As I've often said and repeated time and time again, that is precisely the 'stuff' that sets my mind a-thinking, the grist for my mill, the kindling that sparks my compositional ideas. I relish digging my teeth into piles of reference photos and notations from years previous when sitting down to compose a new work, especially one that might be headed for a jury and a major exhibition opportunity. I think I spend a good amount of time working out ideas before any drawing begins but for those works that I am going to submit for jury consideration, I tend to really get into . . . the process.

And so, I spent about six or seven hours on Monday working out a design for a larger work that will be, most likely, submitted for a major jury later this spring. Now the initial thought process for that time spent on Monday began quite some time ago, with little rumblings of ideas that I stashed away in my 'brain file' and made some written notations that wound up in a pile alongside my drawing board for future reference. 

The 'spark' or initial mind's-eye-vision of this idea was based upon some images I shot of some distant relatives I had lunch with in the spring of last year. The children were enjoying a sunny afternoon chasing and playing with a group of pigeons and gulls on the waterfront in Baltimore. I knew, upon seeing the images back on my computer screen, that there was good 'grist' for possible future inclusion in a drawing or two and the ideas began to float around in my mind on and off over the last ten months. 

By the time I had turned my thoughts to beginning to consider elements of a composition for this particular jury exhibition, I found myself going back to those images of the children and the birds from last spring. Before long, I had formulated the rough outlines of an idea which then called upon me to spend a few hours going through photos from cross country train trips I'd taken in the late 1960s. Now, how did I get from the Baltimore waterfront of the spring of 2012 back to train travel of 1967/68/69 (Back to the Future?)? I can't explain completely the linkage but that is just how my mind tends to work. In any event, poring over all sorts of photos of those train trips, and immersing myself in my personal love for trains and such, I felt I had hit upon a very interesting idea, one that not only excited me as an artist but I thought would, in a possible finished drawing, emote all sorts of connections with a viewer of that finished work.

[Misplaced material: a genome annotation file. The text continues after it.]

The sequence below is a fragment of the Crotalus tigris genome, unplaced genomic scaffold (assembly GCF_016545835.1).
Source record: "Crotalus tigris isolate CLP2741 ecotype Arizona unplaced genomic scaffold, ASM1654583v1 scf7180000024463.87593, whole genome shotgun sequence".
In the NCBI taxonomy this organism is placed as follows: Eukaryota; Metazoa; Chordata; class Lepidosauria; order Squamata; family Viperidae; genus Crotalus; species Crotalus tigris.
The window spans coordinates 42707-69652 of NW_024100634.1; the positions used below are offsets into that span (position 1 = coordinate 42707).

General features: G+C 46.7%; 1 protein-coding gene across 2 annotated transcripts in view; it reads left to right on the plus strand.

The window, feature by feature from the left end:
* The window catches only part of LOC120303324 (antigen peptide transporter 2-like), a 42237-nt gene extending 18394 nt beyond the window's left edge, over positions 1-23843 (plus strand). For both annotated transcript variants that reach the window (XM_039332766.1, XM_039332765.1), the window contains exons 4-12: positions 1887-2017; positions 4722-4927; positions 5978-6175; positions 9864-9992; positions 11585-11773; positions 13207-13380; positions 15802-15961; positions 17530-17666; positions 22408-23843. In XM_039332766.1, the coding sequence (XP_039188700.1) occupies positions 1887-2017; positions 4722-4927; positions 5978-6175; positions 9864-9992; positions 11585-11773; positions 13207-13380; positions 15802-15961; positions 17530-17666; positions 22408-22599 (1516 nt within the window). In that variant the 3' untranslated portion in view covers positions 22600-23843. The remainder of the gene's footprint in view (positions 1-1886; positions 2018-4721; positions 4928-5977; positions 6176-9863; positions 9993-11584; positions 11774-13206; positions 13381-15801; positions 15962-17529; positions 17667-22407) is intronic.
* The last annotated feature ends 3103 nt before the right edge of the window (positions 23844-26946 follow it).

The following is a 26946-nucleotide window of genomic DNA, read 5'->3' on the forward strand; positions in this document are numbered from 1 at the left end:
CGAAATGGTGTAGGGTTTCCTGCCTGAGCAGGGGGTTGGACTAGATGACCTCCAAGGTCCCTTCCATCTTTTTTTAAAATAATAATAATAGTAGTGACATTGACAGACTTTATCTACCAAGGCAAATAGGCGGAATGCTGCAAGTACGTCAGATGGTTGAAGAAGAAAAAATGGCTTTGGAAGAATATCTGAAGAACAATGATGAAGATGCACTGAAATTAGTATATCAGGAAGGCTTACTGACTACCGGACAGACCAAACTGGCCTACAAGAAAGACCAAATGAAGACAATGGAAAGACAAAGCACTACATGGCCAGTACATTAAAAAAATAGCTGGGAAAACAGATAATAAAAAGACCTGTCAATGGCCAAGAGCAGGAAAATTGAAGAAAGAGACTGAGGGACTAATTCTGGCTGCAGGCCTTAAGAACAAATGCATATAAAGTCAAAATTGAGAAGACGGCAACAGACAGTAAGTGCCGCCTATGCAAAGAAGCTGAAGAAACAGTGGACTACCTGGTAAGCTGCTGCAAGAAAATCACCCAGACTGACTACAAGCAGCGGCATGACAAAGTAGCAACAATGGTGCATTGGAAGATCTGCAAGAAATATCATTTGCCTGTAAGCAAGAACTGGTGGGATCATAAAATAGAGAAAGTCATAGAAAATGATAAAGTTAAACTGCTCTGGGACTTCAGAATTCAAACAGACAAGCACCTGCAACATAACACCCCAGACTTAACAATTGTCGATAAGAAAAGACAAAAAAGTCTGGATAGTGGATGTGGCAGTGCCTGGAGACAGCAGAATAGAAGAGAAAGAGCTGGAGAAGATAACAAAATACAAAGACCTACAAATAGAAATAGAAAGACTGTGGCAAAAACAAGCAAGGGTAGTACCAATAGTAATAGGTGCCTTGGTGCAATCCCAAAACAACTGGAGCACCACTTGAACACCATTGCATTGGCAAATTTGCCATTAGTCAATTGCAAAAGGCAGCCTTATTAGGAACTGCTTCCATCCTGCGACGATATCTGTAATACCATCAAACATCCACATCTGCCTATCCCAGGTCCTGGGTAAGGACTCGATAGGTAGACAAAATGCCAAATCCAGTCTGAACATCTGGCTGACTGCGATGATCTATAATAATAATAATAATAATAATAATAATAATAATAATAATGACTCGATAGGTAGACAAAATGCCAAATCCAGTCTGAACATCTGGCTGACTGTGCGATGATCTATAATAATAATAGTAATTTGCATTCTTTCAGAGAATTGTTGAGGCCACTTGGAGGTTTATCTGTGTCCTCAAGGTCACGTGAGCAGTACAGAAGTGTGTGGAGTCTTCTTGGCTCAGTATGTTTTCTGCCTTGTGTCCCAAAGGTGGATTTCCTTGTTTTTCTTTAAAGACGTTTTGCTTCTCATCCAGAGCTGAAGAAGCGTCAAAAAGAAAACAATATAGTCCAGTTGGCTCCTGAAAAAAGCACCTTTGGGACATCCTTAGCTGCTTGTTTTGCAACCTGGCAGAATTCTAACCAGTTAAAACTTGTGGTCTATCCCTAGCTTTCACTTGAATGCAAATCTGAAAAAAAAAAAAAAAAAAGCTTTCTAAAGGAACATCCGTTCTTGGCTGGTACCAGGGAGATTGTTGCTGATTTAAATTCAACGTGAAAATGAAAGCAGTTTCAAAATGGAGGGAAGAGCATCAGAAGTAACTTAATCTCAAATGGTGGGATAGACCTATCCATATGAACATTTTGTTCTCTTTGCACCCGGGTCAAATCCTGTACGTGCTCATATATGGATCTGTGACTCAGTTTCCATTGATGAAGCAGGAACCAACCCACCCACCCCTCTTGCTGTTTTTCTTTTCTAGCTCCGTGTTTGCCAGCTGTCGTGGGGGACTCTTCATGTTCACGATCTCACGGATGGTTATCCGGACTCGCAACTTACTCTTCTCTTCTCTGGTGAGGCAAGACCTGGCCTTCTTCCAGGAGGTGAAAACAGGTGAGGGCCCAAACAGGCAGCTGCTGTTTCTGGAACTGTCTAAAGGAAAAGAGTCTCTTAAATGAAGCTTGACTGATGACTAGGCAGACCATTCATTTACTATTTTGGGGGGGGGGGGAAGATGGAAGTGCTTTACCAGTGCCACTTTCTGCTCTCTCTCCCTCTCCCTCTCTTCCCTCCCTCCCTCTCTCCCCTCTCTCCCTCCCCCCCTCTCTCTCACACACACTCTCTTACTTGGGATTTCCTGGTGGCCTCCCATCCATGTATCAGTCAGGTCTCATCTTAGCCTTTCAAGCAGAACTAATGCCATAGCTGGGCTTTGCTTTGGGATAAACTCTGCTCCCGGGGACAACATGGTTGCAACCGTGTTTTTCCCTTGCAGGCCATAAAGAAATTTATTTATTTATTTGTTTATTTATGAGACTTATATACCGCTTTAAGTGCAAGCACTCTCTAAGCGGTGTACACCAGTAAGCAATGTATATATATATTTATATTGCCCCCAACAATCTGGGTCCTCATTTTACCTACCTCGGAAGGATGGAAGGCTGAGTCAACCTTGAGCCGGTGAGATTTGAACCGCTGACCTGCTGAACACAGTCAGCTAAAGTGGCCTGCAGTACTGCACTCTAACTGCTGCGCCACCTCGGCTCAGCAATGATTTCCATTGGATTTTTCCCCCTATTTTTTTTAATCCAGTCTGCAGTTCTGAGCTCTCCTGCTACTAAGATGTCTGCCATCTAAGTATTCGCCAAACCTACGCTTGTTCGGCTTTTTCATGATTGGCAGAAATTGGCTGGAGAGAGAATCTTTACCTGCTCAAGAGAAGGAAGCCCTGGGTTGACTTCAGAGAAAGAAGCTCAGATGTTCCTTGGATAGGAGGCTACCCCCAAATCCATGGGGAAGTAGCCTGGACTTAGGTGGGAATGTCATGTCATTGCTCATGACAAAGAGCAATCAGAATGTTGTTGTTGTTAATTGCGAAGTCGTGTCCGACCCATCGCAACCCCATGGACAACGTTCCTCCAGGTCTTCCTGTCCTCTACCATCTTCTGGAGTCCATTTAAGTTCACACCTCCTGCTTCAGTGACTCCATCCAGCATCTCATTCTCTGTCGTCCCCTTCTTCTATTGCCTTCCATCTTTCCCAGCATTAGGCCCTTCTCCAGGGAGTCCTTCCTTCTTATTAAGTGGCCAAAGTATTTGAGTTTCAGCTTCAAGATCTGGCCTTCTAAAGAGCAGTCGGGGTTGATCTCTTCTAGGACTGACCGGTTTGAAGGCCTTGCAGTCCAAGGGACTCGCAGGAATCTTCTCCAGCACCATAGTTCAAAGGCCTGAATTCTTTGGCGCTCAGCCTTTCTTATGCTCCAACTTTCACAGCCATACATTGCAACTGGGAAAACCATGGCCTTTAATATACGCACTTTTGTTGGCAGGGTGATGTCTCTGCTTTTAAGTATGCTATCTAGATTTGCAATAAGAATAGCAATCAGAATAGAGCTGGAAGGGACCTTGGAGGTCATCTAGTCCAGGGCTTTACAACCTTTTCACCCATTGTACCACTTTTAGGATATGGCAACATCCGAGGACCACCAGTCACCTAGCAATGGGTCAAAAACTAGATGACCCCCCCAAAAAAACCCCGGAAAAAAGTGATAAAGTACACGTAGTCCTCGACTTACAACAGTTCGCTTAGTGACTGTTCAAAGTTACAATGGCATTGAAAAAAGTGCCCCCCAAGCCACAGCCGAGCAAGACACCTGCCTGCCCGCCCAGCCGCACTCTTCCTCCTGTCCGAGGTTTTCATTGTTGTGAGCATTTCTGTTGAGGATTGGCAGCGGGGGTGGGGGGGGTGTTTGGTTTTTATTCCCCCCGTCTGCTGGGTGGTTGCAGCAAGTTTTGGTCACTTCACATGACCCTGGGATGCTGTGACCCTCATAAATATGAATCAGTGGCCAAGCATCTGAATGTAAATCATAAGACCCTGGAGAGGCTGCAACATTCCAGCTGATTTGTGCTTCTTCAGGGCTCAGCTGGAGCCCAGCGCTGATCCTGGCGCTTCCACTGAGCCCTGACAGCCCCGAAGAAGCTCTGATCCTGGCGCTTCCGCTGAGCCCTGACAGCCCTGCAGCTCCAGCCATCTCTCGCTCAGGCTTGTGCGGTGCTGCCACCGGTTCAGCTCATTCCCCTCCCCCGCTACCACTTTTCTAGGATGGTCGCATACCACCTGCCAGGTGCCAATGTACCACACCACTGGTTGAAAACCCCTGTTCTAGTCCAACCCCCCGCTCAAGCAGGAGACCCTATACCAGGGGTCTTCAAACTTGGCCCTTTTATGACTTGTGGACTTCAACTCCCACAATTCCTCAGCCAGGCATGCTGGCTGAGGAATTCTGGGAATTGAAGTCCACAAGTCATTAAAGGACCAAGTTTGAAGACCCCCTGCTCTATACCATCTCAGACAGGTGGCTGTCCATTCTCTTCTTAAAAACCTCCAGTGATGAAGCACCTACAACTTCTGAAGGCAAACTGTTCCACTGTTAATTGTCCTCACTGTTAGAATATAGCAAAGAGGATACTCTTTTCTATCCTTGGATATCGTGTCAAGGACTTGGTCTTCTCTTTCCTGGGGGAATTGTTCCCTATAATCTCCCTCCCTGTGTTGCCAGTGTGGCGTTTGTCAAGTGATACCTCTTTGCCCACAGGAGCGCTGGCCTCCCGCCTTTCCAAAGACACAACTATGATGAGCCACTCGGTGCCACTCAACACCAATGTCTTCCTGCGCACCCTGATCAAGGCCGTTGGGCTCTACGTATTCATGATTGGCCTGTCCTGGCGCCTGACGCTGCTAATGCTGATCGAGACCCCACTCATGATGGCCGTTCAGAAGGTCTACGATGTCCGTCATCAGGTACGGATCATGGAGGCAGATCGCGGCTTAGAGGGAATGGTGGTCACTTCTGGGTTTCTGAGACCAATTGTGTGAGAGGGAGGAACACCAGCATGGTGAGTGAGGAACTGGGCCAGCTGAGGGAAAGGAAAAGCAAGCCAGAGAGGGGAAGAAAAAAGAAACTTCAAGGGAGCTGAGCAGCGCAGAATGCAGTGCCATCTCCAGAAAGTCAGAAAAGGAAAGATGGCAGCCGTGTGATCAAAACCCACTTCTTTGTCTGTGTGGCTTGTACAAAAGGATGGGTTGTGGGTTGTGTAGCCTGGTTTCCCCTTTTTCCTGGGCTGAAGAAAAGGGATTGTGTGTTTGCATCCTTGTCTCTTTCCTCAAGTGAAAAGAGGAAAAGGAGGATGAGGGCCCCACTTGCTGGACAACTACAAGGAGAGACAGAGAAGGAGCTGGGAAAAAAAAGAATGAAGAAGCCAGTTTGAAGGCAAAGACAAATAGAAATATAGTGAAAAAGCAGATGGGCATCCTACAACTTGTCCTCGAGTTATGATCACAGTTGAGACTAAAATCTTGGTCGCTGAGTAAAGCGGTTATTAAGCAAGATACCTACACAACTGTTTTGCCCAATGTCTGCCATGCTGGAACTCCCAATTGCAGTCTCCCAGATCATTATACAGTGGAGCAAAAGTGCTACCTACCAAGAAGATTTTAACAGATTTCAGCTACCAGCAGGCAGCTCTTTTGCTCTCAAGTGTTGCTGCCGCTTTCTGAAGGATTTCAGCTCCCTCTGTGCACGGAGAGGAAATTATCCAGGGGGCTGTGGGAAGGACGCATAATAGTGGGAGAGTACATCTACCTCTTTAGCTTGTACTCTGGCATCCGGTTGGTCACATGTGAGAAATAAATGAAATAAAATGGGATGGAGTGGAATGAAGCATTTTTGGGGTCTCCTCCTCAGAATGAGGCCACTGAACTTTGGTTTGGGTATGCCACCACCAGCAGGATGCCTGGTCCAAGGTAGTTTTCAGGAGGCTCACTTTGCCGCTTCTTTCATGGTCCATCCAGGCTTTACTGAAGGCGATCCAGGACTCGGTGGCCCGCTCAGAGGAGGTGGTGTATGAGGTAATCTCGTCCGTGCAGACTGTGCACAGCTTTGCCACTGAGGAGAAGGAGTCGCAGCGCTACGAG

And so the process began in earnest on Monday. I set out all the photos that I though had possible connections to the idea that I had in my mind's eye and began placing images together in what I hoped would be interesting arrangements. Here is where Photoshop came in quite handy as I would overlap images, getting them to a point that I felt they reflected what my initial vision seemed to be for the work, arranging and rearranging, shifting and substituting until I came up with a final arrangement of the basic important elements of the design that I was happy with. Now all of that shifting and such took a good five or so hours with me constantly refining my initial idea and even making adjustments that happily resulted from seeing things in the photo reference I was working with that had not occurred to me as possibilities in my initial plan.
 When all was said and done, I had settled upon a composition that was pretty close to my original concept, but that had been expanded a bit throughout the process as a result of seeing other, more interesting or unique possibilities as I went along. Staying open to the possibilities of change and alteration and happy discovery during the process of composing is, again, what makes me smile and feeds my creative desires. 

I've stored what I consider to be the 'final' worked out paste up of my composition and at last look yesterday, feel pretty comfortable with it. But, it will sit, unobserved, for the next few days and I will pull it up again over the weekend and take a look and if I don't see an immediate need to alter the placement of the various elements or overall design idea, then I know it is ready to go. But if upon seeing it with fresh eyes in a few days I spot something that seems a bit off, I can make the necessary adjustment, file it away again for a few days and take a second look next week. It's all a part of . . . The Process!

Tuesday, February 12, 2013

In celebration of this year's Darwin Day, the site, Science Art - Nature, is hosting their third annual virtual art exhibition with Darwin in mind. Linked here, there are currently 40 art works posted with more to be added in a few week's time. In the past, I've had several works included in the previous two exhibitions hosted by the group but did not have time to be a part of the posting this time around. Well worth a few minutes of your time, there is a lot of terrific commentary in addition to the fine works of art represented in the on line exhibition. Take a look and enjoy and don't forget to return to the site next month to see more fine works related to the ideas developed by Darwin and his travels.

Saturday, February 09, 2013

Visitors to the frozen bird bath in the backyard this morning. I know the northeast is digging out from the snow last night but can spring be that far away? There was apparently, enough melt near the sides of the bowl for the birds to drink from. I'll go out and crack the ice later on when I refill the feeders and then it's back to the drawing board.